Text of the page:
"there is none righteous, not even one; there is none who understands, there is none who seeks for God; all have turned aside, together they have become useless; there is none who does good, there is not even one. their throat is an open grave, with their tongues they keep deceiving, the poison of asps is under their lips; whose mouth is full of cursing and bitterness; their feet are swift to shed blood, destruction and misery are in their paths, and the path of peace they have not known. there is no fear of God before their eyes." (Romans 3:10-18 NASB)
However if one examines the source of Paul's quotes a very different picture emerges. The Psalms he cites did not show that no righteous person had ever lived but, on the contrary, often spoke of God's protection and favor towards the virtuous people of that day.
What then could Paul have possibly meant? How could he possibly say that it is of no profit for men to live righteously, when innumerable verses spoke of God's protection and favor towards the righteous. Why did he present one side of the coin and ignore the verses that speak of God's support and favor for those who feared Him? (See None That Seeketh)
Romans 5:12 was a crucial verse in the development of the doctrine of Original Sin.
Therefore, just as through one man sin entered into the world, and death through sin, and so death spread to all men, because all sinned (Romans 5:12 NASB)However, n
Notice that it says "Death passed upon all men for that all have sinned". It does not say, "Death passed upon all men for that Adam sinned." It was through one man that sin entered the world, but death passed to all men because each and every man sinned himself.
Augustine spoke Latin, not Greek, and therefore relied on a Latin Translation. Although the Vulgate was translated by Jerome during Augustine's lifetime, it is not certain whether Augustine based his theology on the it or the earlier, less than accurate, Latin translations. However in the case of Romans 5:12, it seems that the Vulgate was no different. It read,
"By one man sin entered the world, and death by sin; so death passed upon all men, for in him all men sinned."
This is a far from an accurate translation of the Greek, and all modern translations agree that an accurate translation is "because all men sinned"
Romans: 5:18 -19
The verses read (All Emphasis Added)
So then as through one transgression there resulted condemnation to all men, even so through one act of righteousness there resulted justification of life to all men. For as through the one man's disobedience the many were made sinners, even so through the obedience of the One the many will be made righteous. (Romans 5:18-19 NASB)
Paul seems to imply that all people are condemned because of Adam's sin. However if we could just put preconceived ideas and denominational bias aside for just a moment and read only what the text is saying (not what someone else thinks it means), we will find that if this passage teaches universal inherited depravity, it also supports universal salvation ... In other words, if Adam's sin automatically causes all mankind to receive condemnation for something they did not do or had any choice in, then Christ's dying on the cross also automatically causes all mankind to be saved regardless of whether they choose to be or not.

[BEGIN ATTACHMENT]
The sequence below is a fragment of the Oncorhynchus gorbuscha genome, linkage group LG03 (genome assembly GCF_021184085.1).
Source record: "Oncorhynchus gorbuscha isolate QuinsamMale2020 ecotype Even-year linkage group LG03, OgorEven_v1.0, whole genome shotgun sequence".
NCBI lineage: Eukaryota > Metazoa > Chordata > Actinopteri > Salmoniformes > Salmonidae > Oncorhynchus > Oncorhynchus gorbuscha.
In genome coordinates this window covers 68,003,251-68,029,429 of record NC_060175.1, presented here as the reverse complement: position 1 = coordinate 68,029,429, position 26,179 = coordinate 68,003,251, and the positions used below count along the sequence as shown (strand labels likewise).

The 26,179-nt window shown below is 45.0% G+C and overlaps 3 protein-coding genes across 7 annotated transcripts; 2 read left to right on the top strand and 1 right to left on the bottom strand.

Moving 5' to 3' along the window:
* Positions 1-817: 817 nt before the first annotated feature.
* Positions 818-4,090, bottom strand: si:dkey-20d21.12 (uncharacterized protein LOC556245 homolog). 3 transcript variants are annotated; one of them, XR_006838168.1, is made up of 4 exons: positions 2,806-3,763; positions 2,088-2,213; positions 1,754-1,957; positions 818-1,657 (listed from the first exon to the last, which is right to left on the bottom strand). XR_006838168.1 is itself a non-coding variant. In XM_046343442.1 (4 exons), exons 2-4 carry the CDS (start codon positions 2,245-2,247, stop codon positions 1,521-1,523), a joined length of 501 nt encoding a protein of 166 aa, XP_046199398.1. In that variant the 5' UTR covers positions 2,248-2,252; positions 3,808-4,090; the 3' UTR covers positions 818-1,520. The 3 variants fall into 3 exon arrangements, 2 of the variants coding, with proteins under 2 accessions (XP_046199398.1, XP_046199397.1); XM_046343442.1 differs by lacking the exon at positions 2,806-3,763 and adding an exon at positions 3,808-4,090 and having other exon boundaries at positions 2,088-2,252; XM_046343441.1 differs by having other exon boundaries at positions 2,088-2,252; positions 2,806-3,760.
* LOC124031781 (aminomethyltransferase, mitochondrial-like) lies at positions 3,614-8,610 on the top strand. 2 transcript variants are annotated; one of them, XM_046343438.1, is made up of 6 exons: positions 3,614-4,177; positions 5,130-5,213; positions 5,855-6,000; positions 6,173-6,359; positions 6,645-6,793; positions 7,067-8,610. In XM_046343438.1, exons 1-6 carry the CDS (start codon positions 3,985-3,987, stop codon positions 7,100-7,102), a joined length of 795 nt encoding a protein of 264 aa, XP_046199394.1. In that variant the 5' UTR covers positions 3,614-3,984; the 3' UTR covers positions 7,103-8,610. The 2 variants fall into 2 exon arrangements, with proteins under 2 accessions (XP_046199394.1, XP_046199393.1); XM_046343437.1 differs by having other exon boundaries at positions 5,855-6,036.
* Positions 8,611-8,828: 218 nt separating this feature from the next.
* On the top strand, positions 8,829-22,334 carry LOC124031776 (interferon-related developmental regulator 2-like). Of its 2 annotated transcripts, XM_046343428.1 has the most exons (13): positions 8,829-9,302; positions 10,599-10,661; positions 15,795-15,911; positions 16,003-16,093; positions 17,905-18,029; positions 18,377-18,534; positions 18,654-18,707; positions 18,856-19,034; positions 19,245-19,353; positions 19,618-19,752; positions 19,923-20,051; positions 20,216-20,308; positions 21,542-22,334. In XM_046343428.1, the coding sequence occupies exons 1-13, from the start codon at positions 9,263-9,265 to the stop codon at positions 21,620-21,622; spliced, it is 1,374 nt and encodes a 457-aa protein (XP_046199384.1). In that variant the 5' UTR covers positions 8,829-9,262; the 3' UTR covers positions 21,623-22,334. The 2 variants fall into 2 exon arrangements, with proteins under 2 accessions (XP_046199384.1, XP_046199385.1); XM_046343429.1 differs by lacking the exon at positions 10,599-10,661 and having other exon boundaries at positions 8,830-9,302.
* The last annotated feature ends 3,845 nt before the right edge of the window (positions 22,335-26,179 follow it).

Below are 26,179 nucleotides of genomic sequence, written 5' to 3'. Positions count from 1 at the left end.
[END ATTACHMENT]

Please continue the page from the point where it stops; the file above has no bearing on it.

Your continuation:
So if these passages are not teaching universal salvation, they cannot be teaching universal depravity. In reality neither is being taught. Paul is simply saying that physical death was introduced into the world by Adam, just as physical life was brought into the world by Christ, who is life.
This seems like an appropriate place to remind the reader of the prophet Ezekiel's words,
"The person who sins will die. The son will not bear the punishment for the father's iniquity, nor will the father bear the punishment for the son's iniquity; the righteousness of the righteous will be upon himself, and the wickedness of the wicked will be upon himself. (Ezekiel 18:20 NASB)
1 Corinthians 2:14-15
But a natural (Gk. Psuchikos) man does not accept the things of the Spirit of God, for they are foolishness to him; and he cannot understand them, because they are spiritually appraised. But he who is spiritual appraises all things, yet he himself is appraised by no one.
Certainly the word "natural" here stands opposed to "spiritual", but those who believe in Original Sin and/or Calvinism allow their theological presuppositions to drive their interpretation of this verse, insisting that when Paul uses the words natural man he is referring to man in his state of total depravity, applying to every person who is born into this world.
However, these verses can only be properly understood if read as part of the surrounding verses that form the setting, or the big picture. Details In Calvinism Part II A - Total Inability
There is more to this issue than first meets the eye.
In Romans 5 Paul seems to be saying that something happened to all humanity because of Adam's sin - something that affected the entire race. While there no question that guilt cannot be imputed to one who has not committed the crime, we can not ignore the fact that Paul makes a direct connection between Adam’s sin and the fallen condition of the entire race.
This brings up the very interesting question of whether there is ANY possibility that Adam's sin did something that affected his descendants that caused them to be separated from the Tree of Life and therefore doomed to physically die? Is there something that caused man to no longer be "in His image"? ... A something that has to be put right before a person can be considered once more a "son of God", eligible for the Kingdom of Heaven.
What exactly was it that Adam passed down to his descendants ? See Original Sin and Epigenetics
Paul was right in what he said, however, he couldn’t possibly have understood the details. Only in the light of very recent scientific discoveries can we say “So that’s what he was talking about!”